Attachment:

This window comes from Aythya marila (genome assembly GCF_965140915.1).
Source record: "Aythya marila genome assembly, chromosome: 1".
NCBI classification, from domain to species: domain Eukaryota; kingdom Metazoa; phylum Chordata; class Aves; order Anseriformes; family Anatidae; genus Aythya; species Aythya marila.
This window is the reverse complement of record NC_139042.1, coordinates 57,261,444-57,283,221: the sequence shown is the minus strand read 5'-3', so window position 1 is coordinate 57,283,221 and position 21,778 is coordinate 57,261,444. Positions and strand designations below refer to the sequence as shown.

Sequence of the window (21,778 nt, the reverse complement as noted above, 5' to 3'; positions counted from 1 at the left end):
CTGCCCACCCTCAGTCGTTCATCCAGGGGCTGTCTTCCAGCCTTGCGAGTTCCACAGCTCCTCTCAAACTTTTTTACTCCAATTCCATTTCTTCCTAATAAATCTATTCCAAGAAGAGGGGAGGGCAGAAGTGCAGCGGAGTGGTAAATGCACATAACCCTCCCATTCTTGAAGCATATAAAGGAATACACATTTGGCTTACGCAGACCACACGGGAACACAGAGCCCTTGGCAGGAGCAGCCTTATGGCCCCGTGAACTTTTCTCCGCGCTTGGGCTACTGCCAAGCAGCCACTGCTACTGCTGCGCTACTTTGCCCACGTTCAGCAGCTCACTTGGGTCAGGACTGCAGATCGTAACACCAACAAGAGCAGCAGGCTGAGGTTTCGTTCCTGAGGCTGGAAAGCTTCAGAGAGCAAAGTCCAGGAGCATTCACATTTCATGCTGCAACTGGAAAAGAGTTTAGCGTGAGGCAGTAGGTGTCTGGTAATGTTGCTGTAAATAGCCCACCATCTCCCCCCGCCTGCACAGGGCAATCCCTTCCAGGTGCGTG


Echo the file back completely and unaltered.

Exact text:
This window comes from Aythya marila (genome assembly GCF_965140915.1).
Source record: "Aythya marila genome assembly, chromosome: 1".
NCBI classification, from domain to species: domain Eukaryota; kingdom Metazoa; phylum Chordata; class Aves; order Anseriformes; family Anatidae; genus Aythya; species Aythya marila.
This window is the reverse complement of record NC_139042.1, coordinates 57,261,444-57,283,221: the sequence shown is the minus strand read 5'-3', so window position 1 is coordinate 57,283,221 and position 21,778 is coordinate 57,261,444. Positions and strand designations below refer to the sequence as shown.

Sequence of the window (21,778 nt, the reverse complement as noted above, 5' to 3'; positions counted from 1 at the left end):
CTGCCCACCCTCAGTCGTTCATCCAGGGGCTGTCTTCCAGCCTTGCGAGTTCCACAGCTCCTCTCAAACTTTTTTACTCCAATTCCATTTCTTCCTAATAAATCTATTCCAAGAAGAGGGGAGGGCAGAAGTGCAGCGGAGTGGTAAATGCACATAACCCTCCCATTCTTGAAGCATATAAAGGAATACACATTTGGCTTACGCAGACCACACGGGAACACAGAGCCCTTGGCAGGAGCAGCCTTATGGCCCCGTGAACTTTTCTCCGCGCTTGGGCTACTGCCAAGCAGCCACTGCTACTGCTGCGCTACTTTGCCCACGTTCAGCAGCTCACTTGGGTCAGGACTGCAGATCGTAACACCAACAAGAGCAGCAGGCTGAGGTTTCGTTCCTGAGGCTGGAAAGCTTCAGAGAGCAAAGTCCAGGAGCATTCACATTTCATGCTGCAACTGGAAAAGAGTTTAGCGTGAGGCAGTAGGTGTCTGGTAATGTTGCTGTAAATAGCCCACCATCTCCCCCCGCCTGCACAGGGCAATCCCTTCCAGGTGCGTG